Urban tree transpiration over turf and asphalt surfaces
We used a two-layer canopy model to study transpiration of tree species as affected by energy-balance properties of a vegetated and paved surface. During several dawn-to-dusk studies, tree transpiration, stomatal conductance, leaf temperature (Tl), and several microclimate variables, were measured over turf and an asphalt surface. Cumulative transpiration was estimated from a leaf energy-balance equation applied to a tree crown apportioned between sunlit and shaded layers. Afternoon asphalt surface temperatures (Ts) were 20–25°C higher than turf Ts in all studies. Air-temperature differences between sites were minimal due to the size and proximity of the two surfaces that resulted in mixing of air. Trees over asphalt had consistently higher T, than those over turf, apparently due to interception of the greater upwards long-wave radiation flux from higher Tl. In one study flowering pear over asphalt in a humid environment bad higher Tl resulting in one-third more total water loss compared to trees over turf. In other studies, however, water loss of green ash and Norway maple over asphalt in an arid environment was either equal to or less than that over turf. Less water loss was due to higher Tl over asphalt causing prolonged stomatal closure. Model manipulation indicated that tree water loss over asphalt will depend on the degree of stomatal closure resulting from how interception of increased energy-fluxes and ambient humidity affect leaf-to-air vapor pressure differences.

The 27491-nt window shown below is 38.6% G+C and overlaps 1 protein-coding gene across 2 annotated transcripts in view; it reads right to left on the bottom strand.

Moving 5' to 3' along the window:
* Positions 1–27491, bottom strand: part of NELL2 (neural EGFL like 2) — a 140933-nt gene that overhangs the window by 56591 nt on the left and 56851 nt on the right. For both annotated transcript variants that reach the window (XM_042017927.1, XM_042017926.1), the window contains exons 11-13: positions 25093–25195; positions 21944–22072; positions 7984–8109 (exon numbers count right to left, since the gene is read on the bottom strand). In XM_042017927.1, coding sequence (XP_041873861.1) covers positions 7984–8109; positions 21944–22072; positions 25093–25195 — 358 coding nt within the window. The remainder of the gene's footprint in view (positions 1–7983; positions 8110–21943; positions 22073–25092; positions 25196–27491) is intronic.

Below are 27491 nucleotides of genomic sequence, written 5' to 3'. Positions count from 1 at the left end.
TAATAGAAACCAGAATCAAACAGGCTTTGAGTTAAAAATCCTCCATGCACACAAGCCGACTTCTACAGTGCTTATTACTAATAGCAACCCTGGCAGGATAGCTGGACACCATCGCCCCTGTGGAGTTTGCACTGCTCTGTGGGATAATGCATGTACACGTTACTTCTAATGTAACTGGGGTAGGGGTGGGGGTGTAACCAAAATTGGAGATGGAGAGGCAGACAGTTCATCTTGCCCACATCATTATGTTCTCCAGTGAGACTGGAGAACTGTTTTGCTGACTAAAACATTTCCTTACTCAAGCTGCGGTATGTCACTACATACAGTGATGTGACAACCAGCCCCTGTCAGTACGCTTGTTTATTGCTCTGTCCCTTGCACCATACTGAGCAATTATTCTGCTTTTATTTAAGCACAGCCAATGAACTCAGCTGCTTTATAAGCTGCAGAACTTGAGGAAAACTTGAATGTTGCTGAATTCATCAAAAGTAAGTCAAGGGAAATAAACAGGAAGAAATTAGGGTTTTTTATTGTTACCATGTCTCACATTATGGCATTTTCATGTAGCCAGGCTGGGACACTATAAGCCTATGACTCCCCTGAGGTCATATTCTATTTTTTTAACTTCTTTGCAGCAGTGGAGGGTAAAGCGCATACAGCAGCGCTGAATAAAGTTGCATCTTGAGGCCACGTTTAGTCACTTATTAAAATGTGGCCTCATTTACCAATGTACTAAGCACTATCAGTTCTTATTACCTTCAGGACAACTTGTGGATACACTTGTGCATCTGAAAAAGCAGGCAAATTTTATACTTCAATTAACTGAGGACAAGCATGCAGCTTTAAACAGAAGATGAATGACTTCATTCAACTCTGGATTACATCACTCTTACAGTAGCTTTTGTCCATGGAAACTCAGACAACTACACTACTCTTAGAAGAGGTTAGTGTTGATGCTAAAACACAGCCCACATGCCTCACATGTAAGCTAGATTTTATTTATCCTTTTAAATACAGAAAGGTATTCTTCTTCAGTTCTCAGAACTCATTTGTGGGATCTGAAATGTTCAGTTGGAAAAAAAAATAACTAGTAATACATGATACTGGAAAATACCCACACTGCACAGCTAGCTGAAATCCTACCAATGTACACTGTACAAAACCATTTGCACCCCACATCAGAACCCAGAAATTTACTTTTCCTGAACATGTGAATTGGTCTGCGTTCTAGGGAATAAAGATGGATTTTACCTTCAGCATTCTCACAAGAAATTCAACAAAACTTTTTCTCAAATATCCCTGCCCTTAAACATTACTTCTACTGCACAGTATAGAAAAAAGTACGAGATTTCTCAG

Kjelgren R. and T. Montague. 1998. Urban tree transpiration over turf and asphalt surfaces. Atmosph. Environ. 32:35-41.